Note:
    This task should be scheduled and run automatically
  2. Make the necessary parameter replacements in the file below (highlighted in red) and run the file from a command prompt


Figure 31

  1. Expand your CA server pane and right-click Revoked Certificates. Click All tasks / Publish


Figure 32

  1. Select New CRL and click OK
  2. And finally, you are done.

Conclusion

In this article, we have given you some quick guidelines and best practice advice on how to best implement a PKI consisting of a combination of both offline standalone CAs and enterprise based online issuing CAs. You should know that the script used for publishing the root CAs certificate and CRL file to the local store of the issuing CA and Active Directory needs modifications if you are using a 3-level hierarchy. This is because the policy CA also needs to be published to the local certificate store of our enterprise based issuing CA and also needs to be published to Active Directory.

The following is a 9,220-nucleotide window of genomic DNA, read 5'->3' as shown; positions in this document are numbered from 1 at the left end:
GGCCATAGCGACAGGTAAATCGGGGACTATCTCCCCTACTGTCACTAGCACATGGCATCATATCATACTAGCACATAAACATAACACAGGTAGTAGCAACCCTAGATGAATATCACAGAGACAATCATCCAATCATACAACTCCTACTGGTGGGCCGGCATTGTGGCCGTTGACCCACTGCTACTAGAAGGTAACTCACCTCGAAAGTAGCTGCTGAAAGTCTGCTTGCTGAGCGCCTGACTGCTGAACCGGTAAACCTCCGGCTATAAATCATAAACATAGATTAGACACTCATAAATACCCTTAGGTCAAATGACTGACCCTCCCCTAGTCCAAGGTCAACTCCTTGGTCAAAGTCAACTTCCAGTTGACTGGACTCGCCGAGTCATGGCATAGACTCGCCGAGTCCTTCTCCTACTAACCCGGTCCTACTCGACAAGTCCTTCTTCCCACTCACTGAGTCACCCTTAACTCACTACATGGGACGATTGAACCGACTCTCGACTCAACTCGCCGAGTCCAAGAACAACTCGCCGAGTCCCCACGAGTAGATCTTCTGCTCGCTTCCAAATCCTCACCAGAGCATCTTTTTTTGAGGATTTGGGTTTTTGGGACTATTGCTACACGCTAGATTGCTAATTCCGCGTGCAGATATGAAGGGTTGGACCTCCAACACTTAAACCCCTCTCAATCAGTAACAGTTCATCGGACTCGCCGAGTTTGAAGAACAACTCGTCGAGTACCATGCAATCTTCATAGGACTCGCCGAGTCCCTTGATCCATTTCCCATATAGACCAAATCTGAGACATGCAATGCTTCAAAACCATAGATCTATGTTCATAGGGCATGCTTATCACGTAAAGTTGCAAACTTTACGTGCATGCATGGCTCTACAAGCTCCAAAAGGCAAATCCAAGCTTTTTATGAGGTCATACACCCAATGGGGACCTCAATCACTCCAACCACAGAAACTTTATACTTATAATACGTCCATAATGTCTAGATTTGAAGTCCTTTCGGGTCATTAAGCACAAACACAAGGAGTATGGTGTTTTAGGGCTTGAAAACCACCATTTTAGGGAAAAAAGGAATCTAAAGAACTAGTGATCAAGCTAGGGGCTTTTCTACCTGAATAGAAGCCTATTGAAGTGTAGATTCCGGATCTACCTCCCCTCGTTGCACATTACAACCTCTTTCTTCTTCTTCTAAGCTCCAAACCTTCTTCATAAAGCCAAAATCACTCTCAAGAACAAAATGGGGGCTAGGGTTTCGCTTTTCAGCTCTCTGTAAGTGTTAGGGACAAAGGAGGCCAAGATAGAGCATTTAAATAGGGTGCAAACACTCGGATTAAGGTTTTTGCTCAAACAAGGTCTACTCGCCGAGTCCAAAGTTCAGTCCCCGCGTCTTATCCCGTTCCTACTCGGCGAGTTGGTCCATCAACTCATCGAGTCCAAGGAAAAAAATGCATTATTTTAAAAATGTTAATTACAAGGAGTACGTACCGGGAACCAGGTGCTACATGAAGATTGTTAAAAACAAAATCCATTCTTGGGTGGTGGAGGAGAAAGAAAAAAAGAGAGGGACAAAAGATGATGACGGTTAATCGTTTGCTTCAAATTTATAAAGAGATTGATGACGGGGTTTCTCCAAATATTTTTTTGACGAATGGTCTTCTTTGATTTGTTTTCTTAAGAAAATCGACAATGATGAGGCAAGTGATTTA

To a certain extent you may find this third article a bit cumbersome, especially during the implementation of an online issuing CA. But once you try it, you find out that it is really not that difficult to implement a full blown PKI that is both scalable and secure. In our last article in this PKI quick guide series, we will show you how to verify our installation as well as maintain and troubleshoot a PKI using a few simple steps.

External resources

This article series is done with the help of a lot of great resources. All the excellent Microsoft PKI articles are collected in one place which you can find on the Microsoft PKI Web Portal
Public Key Infrastructure for Windows Server 2003

Want to see how Microsoft does PKI, then check out the IT Showcase -Deploying PKI Inside Microsoft
Deploying PKI Inside Microsoft

And this is a great book – Microsoft Windows Server 2003 PKI and Certificate Security
Microsoft Windows Server 2003 PKI and Certificate Security

If you missed the other parts in this article series please go to

If you would like to be notified when Martin Kiaer releases A Microsoft PKI Quick Guide - Part 4 please sign up to the WindowSecurity.com Real time article update newsletter.